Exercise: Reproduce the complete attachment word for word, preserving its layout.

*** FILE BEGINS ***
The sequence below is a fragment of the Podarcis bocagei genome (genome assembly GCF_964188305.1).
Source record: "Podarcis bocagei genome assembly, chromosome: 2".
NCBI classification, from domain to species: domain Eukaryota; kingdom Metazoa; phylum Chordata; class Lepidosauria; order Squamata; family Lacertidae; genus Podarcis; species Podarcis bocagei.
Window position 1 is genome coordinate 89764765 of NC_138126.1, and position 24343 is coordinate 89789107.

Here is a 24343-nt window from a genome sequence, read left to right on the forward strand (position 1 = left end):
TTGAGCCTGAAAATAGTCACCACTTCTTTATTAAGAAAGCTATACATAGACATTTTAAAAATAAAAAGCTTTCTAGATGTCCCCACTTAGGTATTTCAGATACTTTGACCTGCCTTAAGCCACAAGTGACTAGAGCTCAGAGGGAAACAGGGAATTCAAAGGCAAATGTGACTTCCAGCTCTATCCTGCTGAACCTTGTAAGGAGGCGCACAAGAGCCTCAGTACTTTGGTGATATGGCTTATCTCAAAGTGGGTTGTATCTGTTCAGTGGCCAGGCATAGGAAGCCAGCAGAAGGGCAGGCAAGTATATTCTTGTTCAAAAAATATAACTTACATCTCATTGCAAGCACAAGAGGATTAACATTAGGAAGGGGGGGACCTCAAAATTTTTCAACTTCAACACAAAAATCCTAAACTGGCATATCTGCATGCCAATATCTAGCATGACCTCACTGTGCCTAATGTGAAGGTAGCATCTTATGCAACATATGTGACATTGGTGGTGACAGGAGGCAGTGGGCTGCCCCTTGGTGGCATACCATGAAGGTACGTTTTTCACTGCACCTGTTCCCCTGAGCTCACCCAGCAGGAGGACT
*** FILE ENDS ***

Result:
The sequence below is a fragment of the Podarcis bocagei genome (genome assembly GCF_964188305.1).
Source record: "Podarcis bocagei genome assembly, chromosome: 2".
NCBI classification, from domain to species: domain Eukaryota; kingdom Metazoa; phylum Chordata; class Lepidosauria; order Squamata; family Lacertidae; genus Podarcis; species Podarcis bocagei.
Window position 1 is genome coordinate 89764765 of NC_138126.1, and position 24343 is coordinate 89789107.

Here is a 24343-nt window from a genome sequence, read left to right on the forward strand (position 1 = left end):
TTGAGCCTGAAAATAGTCACCACTTCTTTATTAAGAAAGCTATACATAGACATTTTAAAAATAAAAAGCTTTCTAGATGTCCCCACTTAGGTATTTCAGATACTTTGACCTGCCTTAAGCCACAAGTGACTAGAGCTCAGAGGGAAACAGGGAATTCAAAGGCAAATGTGACTTCCAGCTCTATCCTGCTGAACCTTGTAAGGAGGCGCACAAGAGCCTCAGTACTTTGGTGATATGGCTTATCTCAAAGTGGGTTGTATCTGTTCAGTGGCCAGGCATAGGAAGCCAGCAGAAGGGCAGGCAAGTATATTCTTGTTCAAAAAATATAACTTACATCTCATTGCAAGCACAAGAGGATTAACATTAGGAAGGGGGGGACCTCAAAATTTTTCAACTTCAACACAAAAATCCTAAACTGGCATATCTGCATGCCAATATCTAGCATGACCTCACTGTGCCTAATGTGAAGGTAGCATCTTATGCAACATATGTGACATTGGTGGTGACAGGAGGCAGTGGGCTGCCCCTTGGTGGCATACCATGAAGGTACGTTTTTCACTGCACCTGTTCCCCTGAGCTCACCCAGCAGGAGGACT